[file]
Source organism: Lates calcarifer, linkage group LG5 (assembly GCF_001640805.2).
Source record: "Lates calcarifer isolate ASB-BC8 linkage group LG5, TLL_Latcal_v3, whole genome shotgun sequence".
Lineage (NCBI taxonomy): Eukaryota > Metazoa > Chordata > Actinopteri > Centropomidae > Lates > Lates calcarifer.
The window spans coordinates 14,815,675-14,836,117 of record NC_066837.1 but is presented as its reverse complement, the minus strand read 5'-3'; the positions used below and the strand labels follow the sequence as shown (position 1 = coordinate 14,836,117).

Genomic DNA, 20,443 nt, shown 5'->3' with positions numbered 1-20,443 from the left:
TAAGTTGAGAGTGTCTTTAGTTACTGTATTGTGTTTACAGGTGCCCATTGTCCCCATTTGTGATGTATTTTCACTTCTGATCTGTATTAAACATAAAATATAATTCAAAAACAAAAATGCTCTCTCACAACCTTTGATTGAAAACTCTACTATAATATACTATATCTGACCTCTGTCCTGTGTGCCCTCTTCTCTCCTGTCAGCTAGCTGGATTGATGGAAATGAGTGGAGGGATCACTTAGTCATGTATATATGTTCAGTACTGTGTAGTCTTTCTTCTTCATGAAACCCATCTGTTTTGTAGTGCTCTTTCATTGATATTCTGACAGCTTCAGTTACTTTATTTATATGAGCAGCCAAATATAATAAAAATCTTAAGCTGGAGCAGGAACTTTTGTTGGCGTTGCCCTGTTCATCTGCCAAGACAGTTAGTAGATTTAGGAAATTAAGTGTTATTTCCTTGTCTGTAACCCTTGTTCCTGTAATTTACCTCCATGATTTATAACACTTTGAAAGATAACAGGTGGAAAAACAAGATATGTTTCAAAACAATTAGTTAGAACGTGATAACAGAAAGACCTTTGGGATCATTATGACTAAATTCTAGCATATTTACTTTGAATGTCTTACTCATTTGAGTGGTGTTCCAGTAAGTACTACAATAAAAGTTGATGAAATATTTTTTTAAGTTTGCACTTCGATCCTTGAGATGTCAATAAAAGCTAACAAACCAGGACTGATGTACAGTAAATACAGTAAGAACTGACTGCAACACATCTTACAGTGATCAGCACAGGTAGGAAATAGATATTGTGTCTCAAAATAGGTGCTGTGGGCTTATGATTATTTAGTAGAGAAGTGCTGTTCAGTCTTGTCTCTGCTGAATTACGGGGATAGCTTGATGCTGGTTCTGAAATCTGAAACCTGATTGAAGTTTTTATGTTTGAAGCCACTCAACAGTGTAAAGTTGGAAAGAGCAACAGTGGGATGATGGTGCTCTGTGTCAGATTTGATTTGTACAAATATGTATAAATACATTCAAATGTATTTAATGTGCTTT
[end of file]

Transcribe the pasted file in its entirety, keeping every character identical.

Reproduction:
Source organism: Lates calcarifer, linkage group LG5 (assembly GCF_001640805.2).
Source record: "Lates calcarifer isolate ASB-BC8 linkage group LG5, TLL_Latcal_v3, whole genome shotgun sequence".
Lineage (NCBI taxonomy): Eukaryota > Metazoa > Chordata > Actinopteri > Centropomidae > Lates > Lates calcarifer.
The window spans coordinates 14,815,675-14,836,117 of record NC_066837.1 but is presented as its reverse complement, the minus strand read 5'-3'; the positions used below and the strand labels follow the sequence as shown (position 1 = coordinate 14,836,117).

Genomic DNA, 20,443 nt, shown 5'->3' with positions numbered 1-20,443 from the left:
TAAGTTGAGAGTGTCTTTAGTTACTGTATTGTGTTTACAGGTGCCCATTGTCCCCATTTGTGATGTATTTTCACTTCTGATCTGTATTAAACATAAAATATAATTCAAAAACAAAAATGCTCTCTCACAACCTTTGATTGAAAACTCTACTATAATATACTATATCTGACCTCTGTCCTGTGTGCCCTCTTCTCTCCTGTCAGCTAGCTGGATTGATGGAAATGAGTGGAGGGATCACTTAGTCATGTATATATGTTCAGTACTGTGTAGTCTTTCTTCTTCATGAAACCCATCTGTTTTGTAGTGCTCTTTCATTGATATTCTGACAGCTTCAGTTACTTTATTTATATGAGCAGCCAAATATAATAAAAATCTTAAGCTGGAGCAGGAACTTTTGTTGGCGTTGCCCTGTTCATCTGCCAAGACAGTTAGTAGATTTAGGAAATTAAGTGTTATTTCCTTGTCTGTAACCCTTGTTCCTGTAATTTACCTCCATGATTTATAACACTTTGAAAGATAACAGGTGGAAAAACAAGATATGTTTCAAAACAATTAGTTAGAACGTGATAACAGAAAGACCTTTGGGATCATTATGACTAAATTCTAGCATATTTACTTTGAATGTCTTACTCATTTGAGTGGTGTTCCAGTAAGTACTACAATAAAAGTTGATGAAATATTTTTTTAAGTTTGCACTTCGATCCTTGAGATGTCAATAAAAGCTAACAAACCAGGACTGATGTACAGTAAATACAGTAAGAACTGACTGCAACACATCTTACAGTGATCAGCACAGGTAGGAAATAGATATTGTGTCTCAAAATAGGTGCTGTGGGCTTATGATTATTTAGTAGAGAAGTGCTGTTCAGTCTTGTCTCTGCTGAATTACGGGGATAGCTTGATGCTGGTTCTGAAATCTGAAACCTGATTGAAGTTTTTATGTTTGAAGCCACTCAACAGTGTAAAGTTGGAAAGAGCAACAGTGGGATGATGGTGCTCTGTGTCAGATTTGATTTGTACAAATATGTATAAATACATTCAAATGTATTTAATGTGCTTT